Researchers have found a trove of information on a file-sharing site that could allow attackers to breach electronic medical records and payment information from healthcare providers such as nursing homes, doctors’ offices and hospitals.
The Wall Street Journal reports that the information found includes passwords to network firewalls at healthcare providers, the type of equipment the providers’ networks use, and precise blueprints of facilities, including locations of computers and printers.
The site, 4shared.com, held information on three nursing homes, the WSJ found: the Bronx Center for Rehabilitation & Healthcare in New York; the Glengariff Healthcare Center in Glen Cove, N.Y.; and the Campbell Hall Rehabilitation Center in Campbell Hall, N.Y.
It’s not known if personal information has been taken out of any of the nursing homes.
One home, Glengariff, wasn’t aware that its information was online until the WSJ contacted it.
But a spokesman told the newspaper that the data, including passwords, dated to 2007 and that the passwords had been changed since then – when the Center installed new medical records software.
Bronx Center told the WSJ it learned of the security breach in early 2012 and switched security providers. A spokesman said that the nursing home hadn’t received any reports of stolen identities.
The Campbell Hall Rehabilitation Center hadn’t responded to the WSJ’s requests for comment as of Wednesday morning.
The news is disheartening, but not surprising.
Judging by a recent SANS report on cyberthreats in healthcare, the industry should be on life support. It’s bleeding from a million holes.
As it is, healthcare is pushing into digitised records, the US is wrestling with its HealthCare.gov debacle, electronic health information is being increasingly swapped online, and the Internet of Things means that more medical devices than ever are hooked up and exposed as attack surfaces.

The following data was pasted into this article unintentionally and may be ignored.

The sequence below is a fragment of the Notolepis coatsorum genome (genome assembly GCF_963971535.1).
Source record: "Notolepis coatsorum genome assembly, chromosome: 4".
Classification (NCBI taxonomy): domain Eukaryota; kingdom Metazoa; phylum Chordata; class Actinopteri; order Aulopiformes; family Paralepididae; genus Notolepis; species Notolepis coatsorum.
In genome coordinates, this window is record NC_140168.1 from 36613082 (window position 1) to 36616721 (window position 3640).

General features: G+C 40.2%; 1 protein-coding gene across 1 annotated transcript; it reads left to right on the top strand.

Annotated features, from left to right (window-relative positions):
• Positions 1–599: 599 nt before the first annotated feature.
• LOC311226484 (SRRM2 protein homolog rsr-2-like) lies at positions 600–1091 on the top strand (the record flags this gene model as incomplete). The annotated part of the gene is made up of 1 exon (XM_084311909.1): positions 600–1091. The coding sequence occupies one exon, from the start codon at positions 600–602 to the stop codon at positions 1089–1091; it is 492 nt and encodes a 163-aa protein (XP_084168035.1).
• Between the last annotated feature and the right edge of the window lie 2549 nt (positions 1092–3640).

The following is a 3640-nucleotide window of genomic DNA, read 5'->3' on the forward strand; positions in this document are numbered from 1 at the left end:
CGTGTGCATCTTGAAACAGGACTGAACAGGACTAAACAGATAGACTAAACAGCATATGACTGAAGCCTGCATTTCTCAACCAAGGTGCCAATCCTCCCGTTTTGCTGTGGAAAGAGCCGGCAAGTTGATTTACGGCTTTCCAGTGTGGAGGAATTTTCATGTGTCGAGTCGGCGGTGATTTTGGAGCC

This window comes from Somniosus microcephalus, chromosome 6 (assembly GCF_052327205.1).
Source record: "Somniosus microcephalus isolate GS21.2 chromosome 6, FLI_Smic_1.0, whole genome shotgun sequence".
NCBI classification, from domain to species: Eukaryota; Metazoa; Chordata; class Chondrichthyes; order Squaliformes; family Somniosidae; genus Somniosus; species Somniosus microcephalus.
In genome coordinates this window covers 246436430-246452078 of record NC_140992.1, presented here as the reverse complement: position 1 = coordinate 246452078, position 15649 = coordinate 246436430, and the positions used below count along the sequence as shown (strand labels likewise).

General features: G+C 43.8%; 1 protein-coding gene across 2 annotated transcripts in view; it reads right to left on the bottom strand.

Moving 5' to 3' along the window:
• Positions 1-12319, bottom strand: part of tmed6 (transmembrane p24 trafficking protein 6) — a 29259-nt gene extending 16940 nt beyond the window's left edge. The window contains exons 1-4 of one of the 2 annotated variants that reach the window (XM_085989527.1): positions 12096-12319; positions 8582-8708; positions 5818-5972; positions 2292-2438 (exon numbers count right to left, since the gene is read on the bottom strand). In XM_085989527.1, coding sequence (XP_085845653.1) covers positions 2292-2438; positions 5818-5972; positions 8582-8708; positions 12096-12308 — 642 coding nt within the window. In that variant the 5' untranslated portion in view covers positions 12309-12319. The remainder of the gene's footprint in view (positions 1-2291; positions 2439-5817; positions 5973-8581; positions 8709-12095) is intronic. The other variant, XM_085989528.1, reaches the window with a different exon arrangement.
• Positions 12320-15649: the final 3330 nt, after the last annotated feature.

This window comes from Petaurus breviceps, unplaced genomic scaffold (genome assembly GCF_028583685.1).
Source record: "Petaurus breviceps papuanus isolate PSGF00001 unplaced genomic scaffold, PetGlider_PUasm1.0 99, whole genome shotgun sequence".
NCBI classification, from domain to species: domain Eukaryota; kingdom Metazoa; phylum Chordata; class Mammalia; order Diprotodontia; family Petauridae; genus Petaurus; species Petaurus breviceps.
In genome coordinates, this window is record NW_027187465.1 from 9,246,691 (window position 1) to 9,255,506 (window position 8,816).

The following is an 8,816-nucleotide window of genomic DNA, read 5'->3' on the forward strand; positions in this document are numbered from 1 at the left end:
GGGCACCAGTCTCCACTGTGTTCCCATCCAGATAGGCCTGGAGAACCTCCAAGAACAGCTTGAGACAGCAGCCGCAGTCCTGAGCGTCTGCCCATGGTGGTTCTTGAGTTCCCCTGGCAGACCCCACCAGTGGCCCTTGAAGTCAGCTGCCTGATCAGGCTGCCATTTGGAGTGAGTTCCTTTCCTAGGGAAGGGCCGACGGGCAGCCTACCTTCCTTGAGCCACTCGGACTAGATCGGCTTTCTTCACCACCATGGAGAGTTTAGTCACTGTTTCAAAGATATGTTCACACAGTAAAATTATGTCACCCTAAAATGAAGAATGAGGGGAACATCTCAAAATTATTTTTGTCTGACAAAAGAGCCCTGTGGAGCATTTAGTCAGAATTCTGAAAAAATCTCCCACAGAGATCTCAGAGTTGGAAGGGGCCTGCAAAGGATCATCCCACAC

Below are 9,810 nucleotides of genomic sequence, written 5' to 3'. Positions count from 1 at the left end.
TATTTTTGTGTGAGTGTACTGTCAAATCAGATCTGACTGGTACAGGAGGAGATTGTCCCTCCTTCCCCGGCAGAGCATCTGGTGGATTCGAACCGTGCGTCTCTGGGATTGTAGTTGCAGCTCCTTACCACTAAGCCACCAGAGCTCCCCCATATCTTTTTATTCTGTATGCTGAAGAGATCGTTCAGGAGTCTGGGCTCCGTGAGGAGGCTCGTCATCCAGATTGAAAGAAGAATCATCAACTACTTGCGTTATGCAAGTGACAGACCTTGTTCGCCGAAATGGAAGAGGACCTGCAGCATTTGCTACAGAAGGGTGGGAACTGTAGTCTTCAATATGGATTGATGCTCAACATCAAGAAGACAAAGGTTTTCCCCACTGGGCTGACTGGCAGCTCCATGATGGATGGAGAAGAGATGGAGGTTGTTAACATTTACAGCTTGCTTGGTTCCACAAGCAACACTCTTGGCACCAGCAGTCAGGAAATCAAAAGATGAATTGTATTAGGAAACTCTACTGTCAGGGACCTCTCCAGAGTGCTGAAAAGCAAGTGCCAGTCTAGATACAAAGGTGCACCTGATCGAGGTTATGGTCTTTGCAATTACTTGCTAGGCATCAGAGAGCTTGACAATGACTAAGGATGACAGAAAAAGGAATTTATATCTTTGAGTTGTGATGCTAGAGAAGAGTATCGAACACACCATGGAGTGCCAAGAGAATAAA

SANS published a recent report on the state of security in health care, basing it on threat intelligence data gathered by the security company Norse.
The report details how healthcare organizations of all types have been and continue to be compromised by successful attacks.
- Every type of healthcare organization was represented in the study’s data set of compromises, from hospitals to insurance carriers to pharmaceutical companies.
- Compromised devices included everything from radiology imaging software, to firewalls, web cameras and mail servers.
- A significant number of compromises were due to very basic issues such as not changing default credentials on firewalls.
The data sample included: 49,917 unique malicious events, 723 unique malicious source IP addresses, and 375 compromised health care-related organisations based in the US.
The data came from healthcare clearinghouses, health plans, pharmaceutical companies and other types of medical organisations.
About a third of the contaminated organisations were small providers, although some of the providers were quite large, the report says, with some being renowned research centers and teaching hospitals.
Many of the compromised healthcare organisations were out of compliance for months – some even for the entire duration of the study – having never detected their compromises or been aware that their systems were sending out malicious communications.
The report lists the specific sources of “malicious traffic” which came from the organisations:
Connected medical endpoints.
With hackers taking advantage of the increasing ubiquity of the Internet of Things, major sources of malicious traffic were radiology imaging software (7%), video conferencing systems (7%), and digital video systems (3%) used for consults and remote procedures.
Other sources included medical devices, applications and software used in online health monitoring, radiology devices, and other devices that security staffers might not think of as viable attack surfaces, such as network-attached printers, faxes and surveillance cameras.
Internet-facing personal health data
A medical supply company’s web-based call center website, backed by a VoIP PBX, sent out 8% of the malicious traffic the study analysed. The researches also found indications of a compromised personal health record (PHR) system.
Security systems and edge devices
The largest proportion of the study’s analysed malicious traffic (33%) passed through or was transmitted from VPN applications and devices. 16% was sent by firewalls, 7% from routers and 3% from enterprise network controllers (ENCs).
This either means that the devices and applications themselves were compromised – a typical tactic among malware families, the report says – or security systems aren’t detecting the malicious traffic inside the firewall or behind the VPN. No detecting means no reporting and that means they’re out of compliance with privacy and security regulations for patient data, the report points out.